Of chamomile in the Netherlands and Belgium there are two species: chamomile and disk mayweed. There is also odorless chamomile, and a group Anthemis (dog-fennel or mayweed) with yellow, smelly and false chamomile. And to complete we mention yet another plant, the Roman chamomile. The first and the last can be used in the same way.
All have flower heads with a heart of yellow tubular flowers, surrounded by a wreath of white ribbon flowers, and usually finely divided leaves. They are not always easy to distinguish from each other.

Disk mayweed (Matricaria discoidea, synonym: M. matricarioides) differs from chamomile because the white halo (ray flowers) lacks completely.

Scentless (or wild) mayweed (chamomile) (Tripleurospermum inodorum, also Matricaria maritima, M. and M. inodora rata perforatum) now belongs to the Tripleurospermum and has daisy -like flowers and fern, feather -shaped serrated leaves.
The heads are single flower on a long stem and bloom from June. The flower head is hemispherical and filled with marrow. The spherical fruits have three ribs on one side, the other side has two oil glands. Identifiable by the lack of odor.

The genus Tripleurospermum differs from the genus chamomile (Matricaria), because straw pips occur in the flower head. These are the membranes between the different tube flowers. Those Anthemis species also have a full bottom and Matricaria species a hollow one.
Yellow Chamomile (Anthemis tinctoria) has yellow petals.
Corn chamomile (Anthemis arvensis) has a faint odor unlike the stinking chamomile. The flower head is conical, with lanceolate, neat bordered, running into a stiff point straw pips. The hairy plant has very deeply cut leaves into segments ending in a spine point (which is often brown colored).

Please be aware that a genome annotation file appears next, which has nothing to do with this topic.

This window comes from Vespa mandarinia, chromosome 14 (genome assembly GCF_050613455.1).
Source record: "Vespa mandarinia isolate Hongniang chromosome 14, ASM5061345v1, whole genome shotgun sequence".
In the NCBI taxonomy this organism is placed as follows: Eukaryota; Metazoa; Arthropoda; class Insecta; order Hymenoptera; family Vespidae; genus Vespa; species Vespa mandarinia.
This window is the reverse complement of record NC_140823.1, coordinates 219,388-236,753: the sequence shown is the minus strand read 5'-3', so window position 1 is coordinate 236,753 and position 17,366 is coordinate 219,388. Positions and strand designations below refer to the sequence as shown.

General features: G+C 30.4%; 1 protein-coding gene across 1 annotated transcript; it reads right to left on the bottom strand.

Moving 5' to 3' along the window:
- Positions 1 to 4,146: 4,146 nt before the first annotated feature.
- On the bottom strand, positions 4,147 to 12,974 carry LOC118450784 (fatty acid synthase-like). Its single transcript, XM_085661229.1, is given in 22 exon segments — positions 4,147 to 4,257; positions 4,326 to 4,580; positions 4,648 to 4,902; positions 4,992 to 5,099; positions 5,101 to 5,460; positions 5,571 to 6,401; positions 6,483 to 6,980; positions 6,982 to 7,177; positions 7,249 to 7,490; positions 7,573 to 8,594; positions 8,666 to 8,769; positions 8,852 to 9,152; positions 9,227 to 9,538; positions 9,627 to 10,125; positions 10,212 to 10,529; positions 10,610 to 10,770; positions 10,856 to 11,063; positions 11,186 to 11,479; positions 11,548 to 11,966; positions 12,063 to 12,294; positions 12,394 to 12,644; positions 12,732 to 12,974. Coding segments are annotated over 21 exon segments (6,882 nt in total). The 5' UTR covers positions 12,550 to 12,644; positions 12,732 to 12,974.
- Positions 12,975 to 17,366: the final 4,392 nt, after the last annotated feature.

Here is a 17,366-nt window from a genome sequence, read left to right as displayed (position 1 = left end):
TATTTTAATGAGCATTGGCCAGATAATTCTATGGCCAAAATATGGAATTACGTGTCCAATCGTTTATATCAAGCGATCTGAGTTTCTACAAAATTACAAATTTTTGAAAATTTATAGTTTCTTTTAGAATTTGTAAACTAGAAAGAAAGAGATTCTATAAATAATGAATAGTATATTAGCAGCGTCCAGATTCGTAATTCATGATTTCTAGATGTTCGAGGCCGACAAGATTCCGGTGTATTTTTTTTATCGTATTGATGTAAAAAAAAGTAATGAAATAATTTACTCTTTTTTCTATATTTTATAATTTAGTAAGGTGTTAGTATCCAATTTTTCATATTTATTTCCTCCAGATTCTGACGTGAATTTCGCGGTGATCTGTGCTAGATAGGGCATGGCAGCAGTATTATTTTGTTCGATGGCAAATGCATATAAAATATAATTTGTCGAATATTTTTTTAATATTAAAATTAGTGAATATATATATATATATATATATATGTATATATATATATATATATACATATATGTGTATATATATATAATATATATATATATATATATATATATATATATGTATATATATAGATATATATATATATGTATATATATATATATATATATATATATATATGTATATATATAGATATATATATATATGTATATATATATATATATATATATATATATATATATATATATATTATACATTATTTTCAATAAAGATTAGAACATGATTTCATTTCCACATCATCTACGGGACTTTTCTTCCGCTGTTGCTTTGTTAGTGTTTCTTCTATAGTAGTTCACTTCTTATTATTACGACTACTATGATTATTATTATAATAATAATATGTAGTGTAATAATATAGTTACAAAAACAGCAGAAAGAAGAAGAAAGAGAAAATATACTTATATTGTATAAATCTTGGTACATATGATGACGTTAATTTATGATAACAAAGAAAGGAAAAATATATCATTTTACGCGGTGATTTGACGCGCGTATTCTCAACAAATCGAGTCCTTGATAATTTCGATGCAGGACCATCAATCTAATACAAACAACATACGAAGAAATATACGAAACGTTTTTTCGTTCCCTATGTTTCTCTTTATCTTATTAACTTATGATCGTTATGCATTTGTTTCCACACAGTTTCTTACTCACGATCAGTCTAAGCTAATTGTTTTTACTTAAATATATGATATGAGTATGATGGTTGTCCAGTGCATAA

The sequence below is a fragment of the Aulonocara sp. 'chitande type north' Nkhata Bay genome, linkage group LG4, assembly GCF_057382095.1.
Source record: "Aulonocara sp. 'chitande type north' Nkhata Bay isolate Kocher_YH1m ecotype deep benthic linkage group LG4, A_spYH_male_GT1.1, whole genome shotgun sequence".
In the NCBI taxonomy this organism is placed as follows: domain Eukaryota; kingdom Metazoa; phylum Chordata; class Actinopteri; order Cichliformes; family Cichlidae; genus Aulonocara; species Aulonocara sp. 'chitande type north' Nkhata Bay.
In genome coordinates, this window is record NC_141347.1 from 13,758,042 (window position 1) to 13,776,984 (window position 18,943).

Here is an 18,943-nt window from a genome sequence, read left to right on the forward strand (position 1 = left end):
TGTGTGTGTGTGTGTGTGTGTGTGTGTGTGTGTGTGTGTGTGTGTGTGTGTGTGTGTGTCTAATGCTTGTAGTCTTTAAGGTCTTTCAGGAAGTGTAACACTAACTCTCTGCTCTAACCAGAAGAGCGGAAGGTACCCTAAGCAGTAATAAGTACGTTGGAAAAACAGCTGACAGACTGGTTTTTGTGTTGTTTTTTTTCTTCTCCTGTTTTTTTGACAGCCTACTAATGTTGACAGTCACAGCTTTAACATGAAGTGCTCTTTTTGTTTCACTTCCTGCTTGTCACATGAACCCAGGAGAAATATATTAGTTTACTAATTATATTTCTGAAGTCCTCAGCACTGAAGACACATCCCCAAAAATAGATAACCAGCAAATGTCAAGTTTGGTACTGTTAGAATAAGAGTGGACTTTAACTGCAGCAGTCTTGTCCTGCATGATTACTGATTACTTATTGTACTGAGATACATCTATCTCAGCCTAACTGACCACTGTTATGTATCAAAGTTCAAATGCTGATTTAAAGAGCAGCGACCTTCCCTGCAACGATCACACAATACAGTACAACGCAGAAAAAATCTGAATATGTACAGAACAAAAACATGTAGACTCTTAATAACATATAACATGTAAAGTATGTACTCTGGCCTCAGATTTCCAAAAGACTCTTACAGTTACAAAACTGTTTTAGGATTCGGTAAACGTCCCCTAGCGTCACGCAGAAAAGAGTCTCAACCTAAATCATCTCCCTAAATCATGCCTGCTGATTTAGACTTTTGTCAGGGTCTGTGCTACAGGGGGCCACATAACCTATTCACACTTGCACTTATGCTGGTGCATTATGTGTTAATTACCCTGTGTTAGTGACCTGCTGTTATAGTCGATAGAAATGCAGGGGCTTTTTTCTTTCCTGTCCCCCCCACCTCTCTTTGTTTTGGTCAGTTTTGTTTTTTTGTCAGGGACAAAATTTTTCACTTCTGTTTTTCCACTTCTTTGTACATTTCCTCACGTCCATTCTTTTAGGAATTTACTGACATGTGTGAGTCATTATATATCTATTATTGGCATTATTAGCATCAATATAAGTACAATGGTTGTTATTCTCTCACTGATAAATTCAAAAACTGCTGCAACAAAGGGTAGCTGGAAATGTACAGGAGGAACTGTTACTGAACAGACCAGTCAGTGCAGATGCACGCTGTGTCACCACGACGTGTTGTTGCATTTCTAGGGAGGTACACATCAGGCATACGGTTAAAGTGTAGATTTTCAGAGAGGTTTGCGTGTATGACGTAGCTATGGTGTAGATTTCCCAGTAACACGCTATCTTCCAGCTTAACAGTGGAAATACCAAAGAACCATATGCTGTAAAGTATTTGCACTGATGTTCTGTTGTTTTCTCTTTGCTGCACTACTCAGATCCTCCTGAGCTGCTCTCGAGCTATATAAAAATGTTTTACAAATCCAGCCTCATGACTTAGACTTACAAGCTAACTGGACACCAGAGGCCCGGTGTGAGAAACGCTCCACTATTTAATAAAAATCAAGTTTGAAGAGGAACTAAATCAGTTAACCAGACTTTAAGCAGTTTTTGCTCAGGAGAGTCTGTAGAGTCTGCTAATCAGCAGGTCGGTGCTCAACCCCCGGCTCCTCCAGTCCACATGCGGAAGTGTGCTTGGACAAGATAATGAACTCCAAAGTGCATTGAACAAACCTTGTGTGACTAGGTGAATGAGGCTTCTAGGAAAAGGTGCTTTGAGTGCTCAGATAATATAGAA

Stinking Chamomile (Anthemis cotula) has a halo of 12 to 15 white ray flowers and a yellow orange heart of tube flowers. The white ribbon flowers have at the top three teeth. The flower base is conical extended during flowering. The flowers have white ribbon at the top three positions. The straw pips are missing between the outer flowers and are line -shaped, and pricked up to the top.

Chamomile (Matricaria recutita, synonym: Matricaria chamomilla and Chamomilla recutita) has straw pips (scales) and a distinctive, pleasant smell. The flower base is hollow.

The Roman chamomile (Anthemis nobilis or Chamaemelum nobile) is also called garden chamomile, ground apple, and is a perennial, winter hardy plant. (Chamomile is an annual.) Real and Roman Chamomile have similar (medicinal) properties.
The stem of Roman chamomile is weak, ribbed, round and light green. The plant has a creeping root stem which she spreads. The growing wild variety has single flowers, while the cultivar stuffed bears (up to double) flower heads.
The taste is bitter, so the tea is bitter to.

Chamomile tea is a known soothing tea.

The flowers are also a natural cosmetic. They are used against inflammation and puffiness under the eyes. Chamomile in the bath softens and whitens the skin. To bleach and care the hair, you can make a flower decoction.